The Poetical Works of Alexander Pope: With Memoir, Critical Dissertation, and Explanatory Notes, Band 1
J. Nichol, 1856
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ancient appear arms bear beauty better breath bright cause charms court critics death earth ease eyes face fair fall fame fate father feel fields fire fools forms give grace half hand happy head hear heart Heaven honour hope kind kings laws lays learning leave less light live look Lord mankind mind mortal Muse Nature never o'er once passion peace plain pleased pleasure poet Pope praise pride proud reason rest rich rise round rules sacred sense shade shine sing skies smile soft soul sound spirit spread spring taught tears tell thee things thou thought town trembling true truth turn VARIATIONS verse virtue whole winds wings wise write youth
Seite 177 - Great in the earth as in the ethereal frame; Warms in the sun, refreshes in the breeze, Glows in the stars, and blossoms in the trees, Lives through all life, extends through all extent, Spreads undivided, operates unspent : Breathes in our soul, informs our mortal part, As full, as perfect, in a hair as heart; As full, as perfect, in vile man that mourns, As the rapt seraph that adores and burns : To him no high, no low, no great, no small ; He fills, he bounds, connects, and equals all.
Seite 37 - And value books, as women men, for dress: Their praise is still, — the style is excellent; The sense, they humbly take upon content. Words are like leaves; and where they most abound, Much fruit of sense beneath is rarely found...
Seite 38 - whispers through the trees;' If crystal streams ' with pleasing murmurs creep,' The reader's threaten'd (not in vain) with 'sleep;' Then, at the last and only couplet fraught With some unmeaning thing they call a thought, A needless Alexandrine ends the song, That, like a wounded snake, drags its slow length along.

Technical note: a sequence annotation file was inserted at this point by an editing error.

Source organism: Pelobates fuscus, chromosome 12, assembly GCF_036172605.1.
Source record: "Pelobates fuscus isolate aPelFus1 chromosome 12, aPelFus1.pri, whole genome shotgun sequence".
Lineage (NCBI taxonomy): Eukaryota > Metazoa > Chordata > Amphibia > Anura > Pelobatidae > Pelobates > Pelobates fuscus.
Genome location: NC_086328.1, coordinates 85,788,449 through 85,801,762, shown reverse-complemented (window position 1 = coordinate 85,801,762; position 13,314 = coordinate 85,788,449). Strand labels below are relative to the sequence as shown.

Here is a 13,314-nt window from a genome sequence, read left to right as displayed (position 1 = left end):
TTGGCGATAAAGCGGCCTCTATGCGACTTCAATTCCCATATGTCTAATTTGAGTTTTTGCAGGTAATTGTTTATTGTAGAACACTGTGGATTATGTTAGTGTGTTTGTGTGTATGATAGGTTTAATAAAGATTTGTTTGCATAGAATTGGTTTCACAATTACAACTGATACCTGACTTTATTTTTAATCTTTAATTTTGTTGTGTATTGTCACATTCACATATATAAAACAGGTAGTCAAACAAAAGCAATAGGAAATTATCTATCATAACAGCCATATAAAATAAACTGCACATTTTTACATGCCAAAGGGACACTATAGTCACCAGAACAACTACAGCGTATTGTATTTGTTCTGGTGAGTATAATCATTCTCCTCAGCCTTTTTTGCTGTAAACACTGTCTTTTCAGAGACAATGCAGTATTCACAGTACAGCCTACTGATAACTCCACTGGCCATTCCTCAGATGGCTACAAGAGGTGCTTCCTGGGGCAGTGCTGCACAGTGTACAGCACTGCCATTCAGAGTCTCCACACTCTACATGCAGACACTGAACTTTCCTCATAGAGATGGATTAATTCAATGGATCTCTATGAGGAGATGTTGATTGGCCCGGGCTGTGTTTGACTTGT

Seite 29 - First follow nature and your judgment frame By her just standard, which is still the same : Unerring Nature, still divinely bright, One clear, unchanged, and universal light, Life, force, and beauty, must to all impart, At once the source, and end, and test of art. Art from that fund each just supply provides, Works without show, and without pomp presides; In some fair body thus th...
Seite 210 - God loves from whole to parts: but human soul Must rise from individual to the whole. Self-love but serves the virtuous mind to wake, As the small pebble stirs the peaceful lake; The centre moved, a circle straight succeeds, Another still, and still another spreads; Friend, parent, neighbour, first it will embrace; His country next; and next all human race...
Seite 71 - She said ; then raging to Sir Plume repairs, And bids her beau demand the precious hairs : (Sir Plume, of amber snuff-box justly vain, And the nice conduct of a clouded cane,) With earnest eyes, and round, unthinking face, He first the snuff-box open'd, then the case, And thus broke out — -"My lord, why, what the devil!
Seite 45 - And speak, though sure, with seeming diffidence: Some positive, persisting fops we know, Who, if once wrong, will needs be always so ; But you, with pleasure, own your errors past, 570 And make each day a critique on the last.
Seite 207 - To see all others' faults, and feel our own : Condemn'd in business or in arts to drudge, Without a second, or without a judge : Truths would you teach, or save a sinking land ? All fear, none aid you, and few understand.
Seite 197 - For forms of government let fools contest ; Whate'er is best administered is best : For modes of faith let graceless zealots fight ; His can't be wrong whose life is in the right...
Seite 212 - tis past a doubt, All Bedlam, or Parnassus, is let out : Fire in each eye, and papers in each hand, They rave, recite, and madden round the land. What walls can guard me, or what shades can hide? They pierce my thickets, thro...